10.37 1.556 0.1375 13.76 236.6 559.2 7.295

9.100 2.039 0.4498 13.76 236.6 725.4 5.568

8.000 -27.40 99.12 13.76 236.6 995.4 -0.4143

period cvel d(cvel) gcarc baz timeOcorrelation delay-time

### Code for surface-wave phase-velocity estimation sacw_corr_many.f

click title to see Google Drive directory JParkCodes

c program sacw_corr_many

c JJP 04/13/07 updated 7/24/07 updated 12/11/07, again 6/25/08

c compute phase delays as function of frequency using the multiwavelet transform

c input two fil,es, typically BHZ components at different stations

c cross-correlate the wavelet transforms

c output is a colormap of time and frequency dependent time delay

c plotted with the wavelet transform of the two time series

c

c f77 -o /park/backup/bin/sacw_corr_many sacw_corr.f /park/backup/Ritz/eislib.a /park/backup/Ritz/jlib.a

c xf77 -o /park/backup/bin/sacw_corr_many sacw_corr.f /park/backup/Plotxy/plotlib.a /park/backup/Ritz/eislib.a /park/backup/Ritz/jlib.a

c f77 -o /Users/jjpark/bin/sacw_corr_many sacw_corr.f /Users/jjpark/Ritz/eislib.a /Users/jjpark/Ritz/jlib.a

c xf77 -o /Users/jjpark/bin/sacw_corr_many sacw_corr_many.f /Users/jjpark/Plotxy/plotlib.a /Users/jjpark/Ritz/eislib.a /Users/jjpark/Ritz/jlib.a

c

c to read SAC-format data, filename.bh? <-- br="" e="" for="" n="" routine="" subs="" z="">c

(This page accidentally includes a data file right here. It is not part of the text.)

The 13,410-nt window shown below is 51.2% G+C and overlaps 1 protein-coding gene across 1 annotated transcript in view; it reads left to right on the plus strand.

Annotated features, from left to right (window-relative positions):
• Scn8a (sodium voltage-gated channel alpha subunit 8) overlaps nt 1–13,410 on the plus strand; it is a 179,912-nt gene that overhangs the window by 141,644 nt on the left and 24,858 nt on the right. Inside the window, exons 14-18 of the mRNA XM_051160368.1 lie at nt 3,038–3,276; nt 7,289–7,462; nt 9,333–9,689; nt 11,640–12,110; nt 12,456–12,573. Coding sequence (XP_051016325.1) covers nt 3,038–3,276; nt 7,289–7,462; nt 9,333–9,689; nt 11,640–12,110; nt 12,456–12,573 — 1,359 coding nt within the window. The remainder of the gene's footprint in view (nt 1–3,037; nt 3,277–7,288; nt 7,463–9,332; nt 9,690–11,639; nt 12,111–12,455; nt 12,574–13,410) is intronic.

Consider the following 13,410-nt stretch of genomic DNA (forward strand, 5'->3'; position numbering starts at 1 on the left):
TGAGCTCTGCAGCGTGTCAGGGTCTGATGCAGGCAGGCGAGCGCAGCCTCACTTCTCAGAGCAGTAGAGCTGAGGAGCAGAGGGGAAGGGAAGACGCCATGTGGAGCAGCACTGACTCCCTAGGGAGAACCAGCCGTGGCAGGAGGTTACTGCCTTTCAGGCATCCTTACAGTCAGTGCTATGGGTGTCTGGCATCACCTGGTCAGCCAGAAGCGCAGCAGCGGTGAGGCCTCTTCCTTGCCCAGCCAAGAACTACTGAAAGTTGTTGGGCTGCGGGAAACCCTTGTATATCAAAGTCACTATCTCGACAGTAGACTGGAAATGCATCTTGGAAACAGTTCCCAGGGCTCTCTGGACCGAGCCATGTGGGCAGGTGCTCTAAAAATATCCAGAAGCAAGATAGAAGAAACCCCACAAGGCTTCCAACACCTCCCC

c generates wavelets with eigenvector decomposition + interpolation

c calculate padded FFT of data for convolution with wavelet FFTs

c general use - calculates set of wavelets for a specified number of points

c interpolates and fft other lengths on the fly

c max=12 real-wavelets max = 6 complex-valued wavelets

c

c code is based on the algorithms described in

c

c Lilly, J., and J. Park, Multiwavelet spectral and polarization analysis

c of seismic records, Geophysical J. International, v122, 1001-1021, 1995.

c

c Park, J. and M. E. Mann, Interannual temperature events and shifts in

c global temperature: A multiwavelet correlation approach, Earth Interactions,

c v. 4, online paper 4-001, 2000.

c

C SEE ALSO:

c Bear, L. K., and G. L. Pavlis, Estimation of slowness vectors and

c their uncertainties using multi-wavelet seismic array processing,

c Bull. Seismol. Soc. Am., v87, 755--769, 1997.

c

c this code generates 2-D arrays of spectra, polarization and statistical stuff